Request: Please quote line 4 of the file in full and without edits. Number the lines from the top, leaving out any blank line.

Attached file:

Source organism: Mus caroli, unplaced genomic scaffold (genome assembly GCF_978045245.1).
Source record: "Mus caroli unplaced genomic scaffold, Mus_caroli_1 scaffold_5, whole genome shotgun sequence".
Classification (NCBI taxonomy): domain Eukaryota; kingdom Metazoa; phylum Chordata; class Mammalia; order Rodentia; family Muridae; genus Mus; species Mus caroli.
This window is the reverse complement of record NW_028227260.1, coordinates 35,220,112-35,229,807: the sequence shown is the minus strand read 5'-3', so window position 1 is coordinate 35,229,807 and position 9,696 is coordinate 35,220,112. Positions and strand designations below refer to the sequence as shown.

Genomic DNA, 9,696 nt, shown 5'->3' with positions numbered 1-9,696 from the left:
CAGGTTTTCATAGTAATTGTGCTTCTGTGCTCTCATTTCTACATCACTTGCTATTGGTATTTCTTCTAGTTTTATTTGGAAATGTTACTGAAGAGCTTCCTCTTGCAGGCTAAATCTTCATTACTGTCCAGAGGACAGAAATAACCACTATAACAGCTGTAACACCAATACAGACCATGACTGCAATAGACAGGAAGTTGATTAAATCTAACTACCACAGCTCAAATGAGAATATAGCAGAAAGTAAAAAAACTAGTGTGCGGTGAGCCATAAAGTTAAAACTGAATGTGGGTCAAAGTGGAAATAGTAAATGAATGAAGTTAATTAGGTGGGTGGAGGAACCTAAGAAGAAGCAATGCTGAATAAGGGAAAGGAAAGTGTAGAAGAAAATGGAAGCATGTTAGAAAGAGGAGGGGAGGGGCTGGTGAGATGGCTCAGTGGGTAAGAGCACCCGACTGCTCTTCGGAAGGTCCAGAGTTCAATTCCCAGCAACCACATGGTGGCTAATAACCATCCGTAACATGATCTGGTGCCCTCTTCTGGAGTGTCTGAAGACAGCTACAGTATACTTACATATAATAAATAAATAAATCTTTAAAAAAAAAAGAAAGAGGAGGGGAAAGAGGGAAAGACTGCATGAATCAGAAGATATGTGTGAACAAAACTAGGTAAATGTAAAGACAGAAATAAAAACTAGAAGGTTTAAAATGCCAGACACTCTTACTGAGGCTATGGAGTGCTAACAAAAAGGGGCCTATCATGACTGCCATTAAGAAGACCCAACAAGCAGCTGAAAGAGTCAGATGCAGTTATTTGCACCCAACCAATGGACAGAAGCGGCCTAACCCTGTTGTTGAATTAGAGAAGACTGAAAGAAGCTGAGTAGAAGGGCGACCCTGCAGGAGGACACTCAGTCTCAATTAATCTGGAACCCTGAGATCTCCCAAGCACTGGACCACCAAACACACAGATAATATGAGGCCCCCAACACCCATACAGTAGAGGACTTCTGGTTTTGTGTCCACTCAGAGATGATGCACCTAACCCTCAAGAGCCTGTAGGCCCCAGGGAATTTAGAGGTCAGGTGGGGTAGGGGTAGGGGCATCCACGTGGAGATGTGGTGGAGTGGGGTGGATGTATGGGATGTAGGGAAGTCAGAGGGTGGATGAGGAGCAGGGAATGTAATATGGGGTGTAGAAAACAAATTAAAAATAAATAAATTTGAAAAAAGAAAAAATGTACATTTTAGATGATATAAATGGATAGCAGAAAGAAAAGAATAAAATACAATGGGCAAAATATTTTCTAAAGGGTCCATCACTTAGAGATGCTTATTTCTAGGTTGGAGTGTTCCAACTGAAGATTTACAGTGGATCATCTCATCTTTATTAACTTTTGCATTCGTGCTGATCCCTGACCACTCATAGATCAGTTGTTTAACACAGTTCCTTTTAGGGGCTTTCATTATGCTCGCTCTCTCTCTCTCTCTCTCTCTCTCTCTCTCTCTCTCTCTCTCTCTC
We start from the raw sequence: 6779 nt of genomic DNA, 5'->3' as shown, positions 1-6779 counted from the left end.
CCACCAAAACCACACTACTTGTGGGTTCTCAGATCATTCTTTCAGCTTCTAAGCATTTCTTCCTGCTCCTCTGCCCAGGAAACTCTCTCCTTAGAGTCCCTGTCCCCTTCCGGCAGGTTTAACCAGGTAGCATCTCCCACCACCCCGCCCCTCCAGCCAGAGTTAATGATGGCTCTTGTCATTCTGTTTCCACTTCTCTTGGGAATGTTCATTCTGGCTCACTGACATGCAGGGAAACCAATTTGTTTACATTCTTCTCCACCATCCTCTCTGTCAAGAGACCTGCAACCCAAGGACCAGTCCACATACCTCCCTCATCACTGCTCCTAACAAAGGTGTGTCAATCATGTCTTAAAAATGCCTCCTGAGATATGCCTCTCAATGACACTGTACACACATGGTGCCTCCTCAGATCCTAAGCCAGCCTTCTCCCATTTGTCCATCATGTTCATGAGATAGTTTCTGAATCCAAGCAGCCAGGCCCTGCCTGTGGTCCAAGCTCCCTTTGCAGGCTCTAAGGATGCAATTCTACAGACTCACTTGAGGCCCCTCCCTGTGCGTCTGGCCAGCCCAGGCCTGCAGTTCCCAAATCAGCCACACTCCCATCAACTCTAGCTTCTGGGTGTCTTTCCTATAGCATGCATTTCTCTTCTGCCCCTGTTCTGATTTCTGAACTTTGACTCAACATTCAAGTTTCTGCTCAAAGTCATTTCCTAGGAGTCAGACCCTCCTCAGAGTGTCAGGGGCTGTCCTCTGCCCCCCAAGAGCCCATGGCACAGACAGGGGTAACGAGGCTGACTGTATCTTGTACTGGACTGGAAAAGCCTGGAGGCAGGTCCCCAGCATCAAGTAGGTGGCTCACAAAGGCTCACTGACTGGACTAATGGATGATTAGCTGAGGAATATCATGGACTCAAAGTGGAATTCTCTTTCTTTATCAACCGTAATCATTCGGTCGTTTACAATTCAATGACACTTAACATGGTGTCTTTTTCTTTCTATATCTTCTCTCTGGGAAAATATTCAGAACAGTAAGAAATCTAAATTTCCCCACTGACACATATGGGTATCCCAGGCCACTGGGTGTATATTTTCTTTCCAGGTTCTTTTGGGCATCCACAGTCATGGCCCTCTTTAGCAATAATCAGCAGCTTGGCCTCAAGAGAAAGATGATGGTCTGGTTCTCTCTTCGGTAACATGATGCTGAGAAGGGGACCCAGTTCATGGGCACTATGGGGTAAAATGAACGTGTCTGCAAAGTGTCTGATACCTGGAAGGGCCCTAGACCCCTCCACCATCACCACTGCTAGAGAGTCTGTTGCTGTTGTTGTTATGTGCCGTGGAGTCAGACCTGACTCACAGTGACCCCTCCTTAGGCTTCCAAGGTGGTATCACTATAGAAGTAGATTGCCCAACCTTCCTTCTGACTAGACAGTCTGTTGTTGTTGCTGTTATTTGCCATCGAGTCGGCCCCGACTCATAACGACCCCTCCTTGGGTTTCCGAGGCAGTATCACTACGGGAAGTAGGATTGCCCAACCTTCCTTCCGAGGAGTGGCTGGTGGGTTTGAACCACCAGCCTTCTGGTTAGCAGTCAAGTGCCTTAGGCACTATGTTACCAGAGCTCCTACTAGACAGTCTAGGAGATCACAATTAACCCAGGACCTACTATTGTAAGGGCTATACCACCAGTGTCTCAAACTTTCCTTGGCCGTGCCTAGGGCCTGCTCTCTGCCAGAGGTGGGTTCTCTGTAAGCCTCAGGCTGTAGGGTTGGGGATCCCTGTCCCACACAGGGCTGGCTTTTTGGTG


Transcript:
This window is the reverse complement of record NW_028227260.1, coordinates 35,220,112-35,229,807: the sequence shown is the minus strand read 5'-3', so window position 1 is coordinate 35,229,807 and position 9,696 is coordinate 35,220,112. Positions and strand designations below refer to the sequence as shown.